I have to admit that I have mixed feelings on Moonraker.  On the one hand, it’s the most over-the-top of Roger Moore’s Bond films and it’s certainly the silliest.  Your reaction to it will depend on just how seriously you take or want to take your Bond films.  Myself, I appreciate Moonraker as a celebration of excess but, at the same time, I can also understand why so many fans of the Bond franchise consider Moonraker to be a low point for the series.

At its weakest, Moonraker feels almost like a generic Bond rip-off as opposed to an official Bond film.  It’s obvious that most of the preproduction attention was devoted to the film’s special effects.  The rest of the film feels almost like an afterthought and several of the sequences feel as if they’ve been lifted from other Bond films.  Bond’s initial meeting with Hugo Drax is reminiscent of the golf game in Goldfinger and both Drax’s evil scheme and motivation appear to have been borrowed from The Spy Who Loved Me‘s Karl Stromberg.

Especially when compared to his witty performance in The Spy Who Loved Me, Roger Moore appears to be simply going through the motions here and he has next to no chemistry with Lois Chiles.  One gets the feeling that Bond is merely with her so that he can brag to his mates back in London that he actually hooked up with someone named Holly Goodhead.  If her name was Holly Smith, he wouldn’t have any interest in her.

On the plus side, Michael Lonsdale makes for a good villain, the film’s special effects still look good over 30 years later, and I like the way that Jaws’ storyline is resolved.  I know that a lot of people hate the fact that Jaws softens up by the end of this film but I wouldn’t have it any other way.  Richard Kiel and Blanche Ravalec are so cute together that you simply can’t help but smile at their unlikely romance.

Finally, how can you not enjoy the curiosity value of having James Bond in space?  I’m not a huge sci-fi fan.  Whenever I hear people mention Dr. Who, Star Wars, or Star Trek, my eyes roll up into the back of my head and I end up zoning out for a few hours.  But there’s just something so odd and vaguely inappropriate about the idea of James Bond floating around in a space station with a laser gun.  If nothing else, Moonraker serves as a time capsule of the late 70s, a time when even James Bond could turn up in outer space.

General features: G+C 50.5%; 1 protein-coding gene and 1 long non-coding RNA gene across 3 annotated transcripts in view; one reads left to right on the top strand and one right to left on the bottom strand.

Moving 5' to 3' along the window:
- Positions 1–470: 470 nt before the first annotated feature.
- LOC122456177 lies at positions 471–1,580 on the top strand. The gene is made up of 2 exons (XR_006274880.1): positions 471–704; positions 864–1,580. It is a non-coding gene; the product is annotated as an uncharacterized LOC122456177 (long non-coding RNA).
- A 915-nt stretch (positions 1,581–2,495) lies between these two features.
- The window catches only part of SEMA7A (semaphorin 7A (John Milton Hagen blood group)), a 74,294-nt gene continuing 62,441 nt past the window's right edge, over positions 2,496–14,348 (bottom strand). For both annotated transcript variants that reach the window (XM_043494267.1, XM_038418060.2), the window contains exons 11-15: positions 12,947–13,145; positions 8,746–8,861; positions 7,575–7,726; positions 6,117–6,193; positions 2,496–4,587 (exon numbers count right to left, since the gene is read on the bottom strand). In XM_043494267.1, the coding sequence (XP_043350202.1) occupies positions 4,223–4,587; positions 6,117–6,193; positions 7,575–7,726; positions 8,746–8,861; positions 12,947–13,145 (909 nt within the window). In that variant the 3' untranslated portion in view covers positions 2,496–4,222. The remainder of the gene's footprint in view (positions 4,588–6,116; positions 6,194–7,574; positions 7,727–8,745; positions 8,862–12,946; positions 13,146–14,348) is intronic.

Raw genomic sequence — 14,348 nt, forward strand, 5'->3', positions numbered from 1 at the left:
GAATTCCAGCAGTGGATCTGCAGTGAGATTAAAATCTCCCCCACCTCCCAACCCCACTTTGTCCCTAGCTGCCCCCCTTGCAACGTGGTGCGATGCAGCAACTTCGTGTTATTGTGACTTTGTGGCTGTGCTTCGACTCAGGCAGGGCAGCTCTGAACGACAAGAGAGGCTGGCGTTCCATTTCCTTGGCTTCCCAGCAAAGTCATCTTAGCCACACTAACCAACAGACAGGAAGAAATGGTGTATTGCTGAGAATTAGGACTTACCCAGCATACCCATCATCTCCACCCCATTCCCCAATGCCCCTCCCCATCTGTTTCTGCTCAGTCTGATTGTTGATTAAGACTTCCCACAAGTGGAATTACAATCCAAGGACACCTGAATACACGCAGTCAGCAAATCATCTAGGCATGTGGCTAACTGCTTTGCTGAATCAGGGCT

Much like The Spy Who Loved Me, Moonraker has little in common with the book that inspired it.  The literary Moonraker featured a villain named Hugo Drax but the Moonraker of the title was a nuclear missile.  Nobody went into outer space and there was certainly no one named Holly Goodhead.  Instead, Bond worked (and fell for) a fellow agent named Gala Brand.  It’s a shame that no one has ever filmed a faithful adaptation of Moonraker because it’s actually one of the best of the Bond novels.  Bond and Gala have a genuinely interesting relationship and the book has a melancholy, rather introspective feel to it.  Surprisingly, the end of the book deals with why none of Bond’s relationships last that long and makes an attempt to deal realistically with the psychological consequences of being the world’s greatest secret agent.

Surprisingly enough, the spectacular, effects-heavy Moonraker would be followed by the much more realistic and low-key For Your Eyes Only.  We’ll take a look at that film tomorrow.

Until then, here’s the Moonraker theme song:

Congratulations to the SF Giants: 2012 World Series Champions!

Two years ago I celebrated the San Francisco Giants winning the team’s first World Series title since they moved to San Francisco from New York. Tonight they do it once again and it is a fine time to be a sports fan in the Bay Area. Looking like a mini-dynasty in the making I’m so very proud of this team and solidifies why my first sports love will always remain baseball and the Giants as the top sports team in my heart and soul.

So, congratulations to Sergio Romo for shutting down the feared Detroit Tigers line-up and for sporting one awesome beard. Congratulations to our city’s own Kung Fu Panda in Pablo Sandoval. No one’s talking and complaining about his weight problem now. He has achieved his inner peace and let this Dragon Warrior do what he’s good at even if it means eating and eating. Congratulations to Buster Posey who now has two World Series title under his belt and barely two full seasons of work as a major league baseball player. He’s the cornerstone of what looks like the team of the NL for years to come. Finally congratulations to Bruce Bochy. Let no one ever dispute whether he’s a Hall of Fame manager or belongs in the company of baseball’s great managers past and present.

Finally, congratulations to the rest of the San Francisco Giants, it’s fans, the City that has supported it and the rest of the Bay Area all the way down to San Jose who have supported the champs through thick and thin. Now let the celebration begin and let the parade of Champions start on Halloween.